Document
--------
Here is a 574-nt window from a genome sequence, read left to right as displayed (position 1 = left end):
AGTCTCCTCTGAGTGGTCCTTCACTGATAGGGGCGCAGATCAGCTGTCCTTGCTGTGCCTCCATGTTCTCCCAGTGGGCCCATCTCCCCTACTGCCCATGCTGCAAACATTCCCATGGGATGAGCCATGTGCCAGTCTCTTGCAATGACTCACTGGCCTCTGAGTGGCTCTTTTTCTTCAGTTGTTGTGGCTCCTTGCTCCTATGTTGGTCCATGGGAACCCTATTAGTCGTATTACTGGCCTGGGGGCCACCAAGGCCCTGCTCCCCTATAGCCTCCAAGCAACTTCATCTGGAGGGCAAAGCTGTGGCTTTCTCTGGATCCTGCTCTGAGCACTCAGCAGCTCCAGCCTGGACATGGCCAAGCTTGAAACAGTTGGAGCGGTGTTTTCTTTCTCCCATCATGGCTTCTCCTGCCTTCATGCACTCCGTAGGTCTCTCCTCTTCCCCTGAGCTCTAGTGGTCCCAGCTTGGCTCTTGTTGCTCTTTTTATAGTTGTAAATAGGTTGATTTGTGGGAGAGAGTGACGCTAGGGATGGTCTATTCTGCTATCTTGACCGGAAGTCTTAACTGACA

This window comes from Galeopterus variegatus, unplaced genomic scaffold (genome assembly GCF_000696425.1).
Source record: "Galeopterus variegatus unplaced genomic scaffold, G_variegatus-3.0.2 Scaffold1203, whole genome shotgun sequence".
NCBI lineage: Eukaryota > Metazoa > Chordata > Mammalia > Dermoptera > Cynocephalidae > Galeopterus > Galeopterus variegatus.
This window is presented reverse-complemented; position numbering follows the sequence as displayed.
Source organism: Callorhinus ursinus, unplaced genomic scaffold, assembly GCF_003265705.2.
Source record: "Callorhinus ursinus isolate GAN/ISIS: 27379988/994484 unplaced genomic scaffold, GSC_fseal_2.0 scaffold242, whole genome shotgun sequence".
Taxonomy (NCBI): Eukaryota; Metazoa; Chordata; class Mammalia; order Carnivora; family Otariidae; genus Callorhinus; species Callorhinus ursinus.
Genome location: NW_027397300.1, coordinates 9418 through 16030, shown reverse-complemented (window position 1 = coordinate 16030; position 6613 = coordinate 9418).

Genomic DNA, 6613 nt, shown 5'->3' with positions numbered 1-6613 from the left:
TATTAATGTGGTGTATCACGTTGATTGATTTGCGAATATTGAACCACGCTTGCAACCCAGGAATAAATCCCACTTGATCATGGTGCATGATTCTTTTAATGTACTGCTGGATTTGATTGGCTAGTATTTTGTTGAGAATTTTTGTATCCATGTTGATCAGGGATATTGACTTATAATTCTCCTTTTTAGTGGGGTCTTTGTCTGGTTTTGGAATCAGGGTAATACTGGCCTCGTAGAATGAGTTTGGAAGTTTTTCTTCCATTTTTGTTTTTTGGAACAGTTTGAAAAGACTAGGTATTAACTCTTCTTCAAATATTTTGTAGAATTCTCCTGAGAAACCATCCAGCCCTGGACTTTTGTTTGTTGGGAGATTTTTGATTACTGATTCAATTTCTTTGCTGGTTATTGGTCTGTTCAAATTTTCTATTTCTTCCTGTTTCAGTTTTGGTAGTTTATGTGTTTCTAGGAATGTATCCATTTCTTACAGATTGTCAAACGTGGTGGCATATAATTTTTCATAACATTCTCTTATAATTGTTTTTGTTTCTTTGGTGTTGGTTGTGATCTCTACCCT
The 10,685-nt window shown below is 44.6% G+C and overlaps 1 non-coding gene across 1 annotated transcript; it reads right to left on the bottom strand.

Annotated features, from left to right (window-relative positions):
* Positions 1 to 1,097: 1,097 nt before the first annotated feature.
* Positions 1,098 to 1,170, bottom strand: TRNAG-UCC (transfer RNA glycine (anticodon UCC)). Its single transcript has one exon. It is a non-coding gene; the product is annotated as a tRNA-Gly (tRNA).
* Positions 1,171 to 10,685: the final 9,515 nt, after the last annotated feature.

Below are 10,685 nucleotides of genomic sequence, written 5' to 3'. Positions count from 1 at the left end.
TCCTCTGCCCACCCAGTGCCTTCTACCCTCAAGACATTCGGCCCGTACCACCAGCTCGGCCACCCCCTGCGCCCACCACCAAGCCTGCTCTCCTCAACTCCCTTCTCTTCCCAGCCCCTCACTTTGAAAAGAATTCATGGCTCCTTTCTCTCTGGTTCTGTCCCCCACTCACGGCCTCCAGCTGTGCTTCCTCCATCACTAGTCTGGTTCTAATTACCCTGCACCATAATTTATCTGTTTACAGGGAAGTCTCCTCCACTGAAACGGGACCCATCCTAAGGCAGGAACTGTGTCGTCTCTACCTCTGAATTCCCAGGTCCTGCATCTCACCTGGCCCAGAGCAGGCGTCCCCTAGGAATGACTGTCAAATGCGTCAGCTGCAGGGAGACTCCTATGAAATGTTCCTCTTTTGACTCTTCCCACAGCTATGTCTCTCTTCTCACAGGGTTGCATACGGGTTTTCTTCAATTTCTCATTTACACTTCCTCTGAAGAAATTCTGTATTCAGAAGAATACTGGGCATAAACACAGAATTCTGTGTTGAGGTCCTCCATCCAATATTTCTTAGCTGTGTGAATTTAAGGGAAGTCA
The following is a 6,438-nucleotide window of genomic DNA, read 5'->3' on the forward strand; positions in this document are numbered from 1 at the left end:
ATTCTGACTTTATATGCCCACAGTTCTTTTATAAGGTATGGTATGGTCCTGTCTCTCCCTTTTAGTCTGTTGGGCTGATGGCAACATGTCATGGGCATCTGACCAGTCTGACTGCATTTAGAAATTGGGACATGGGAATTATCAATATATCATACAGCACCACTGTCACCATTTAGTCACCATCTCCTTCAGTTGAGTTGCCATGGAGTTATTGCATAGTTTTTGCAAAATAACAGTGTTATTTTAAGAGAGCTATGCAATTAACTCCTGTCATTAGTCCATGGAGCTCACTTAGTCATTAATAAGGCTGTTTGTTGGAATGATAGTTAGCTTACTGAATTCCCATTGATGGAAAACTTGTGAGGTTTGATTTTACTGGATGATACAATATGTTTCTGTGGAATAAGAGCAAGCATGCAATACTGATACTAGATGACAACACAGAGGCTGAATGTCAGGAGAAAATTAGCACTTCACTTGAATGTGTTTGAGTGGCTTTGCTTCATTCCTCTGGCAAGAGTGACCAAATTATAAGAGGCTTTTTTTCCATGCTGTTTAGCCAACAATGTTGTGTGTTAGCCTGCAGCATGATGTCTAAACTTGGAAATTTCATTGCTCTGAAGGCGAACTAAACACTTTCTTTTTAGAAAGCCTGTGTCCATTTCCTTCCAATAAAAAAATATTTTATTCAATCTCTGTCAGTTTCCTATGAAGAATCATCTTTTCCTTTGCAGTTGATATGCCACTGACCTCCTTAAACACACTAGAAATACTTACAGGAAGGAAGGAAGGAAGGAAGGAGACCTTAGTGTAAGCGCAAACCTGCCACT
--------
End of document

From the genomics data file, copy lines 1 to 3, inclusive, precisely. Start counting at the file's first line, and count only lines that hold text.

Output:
Here is a 574-nt window from a genome sequence, read left to right as displayed (position 1 = left end):
AGTCTCCTCTGAGTGGTCCTTCACTGATAGGGGCGCAGATCAGCTGTCCTTGCTGTGCCTCCATGTTCTCCCAGTGGGCCCATCTCCCCTACTGCCCATGCTGCAAACATTCCCATGGGATGAGCCATGTGCCAGTCTCTTGCAATGACTCACTGGCCTCTGAGTGGCTCTTTTTCTTCAGTTGTTGTGGCTCCTTGCTCCTATGTTGGTCCATGGGAACCCTATTAGTCGTATTACTGGCCTGGGGGCCACCAAGGCCCTGCTCCCCTATAGCCTCCAAGCAACTTCATCTGGAGGGCAAAGCTGTGGCTTTCTCTGGATCCTGCTCTGAGCACTCAGCAGCTCCAGCCTGGACATGGCCAAGCTTGAAACAGTTGGAGCGGTGTTTTCTTTCTCCCATCATGGCTTCTCCTGCCTTCATGCACTCCGTAGGTCTCTCCTCTTCCCCTGAGCTCTAGTGGTCCCAGCTTGGCTCTTGTTGCTCTTTTTATAGTTGTAAATAGGTTGATTTGTGGGAGAGAGTGACGCTAGGGATGGTCTATTCTGCTATCTTGACCGGAAGTCTTAACTGACA

This window comes from Galeopterus variegatus, unplaced genomic scaffold (genome assembly GCF_000696425.1).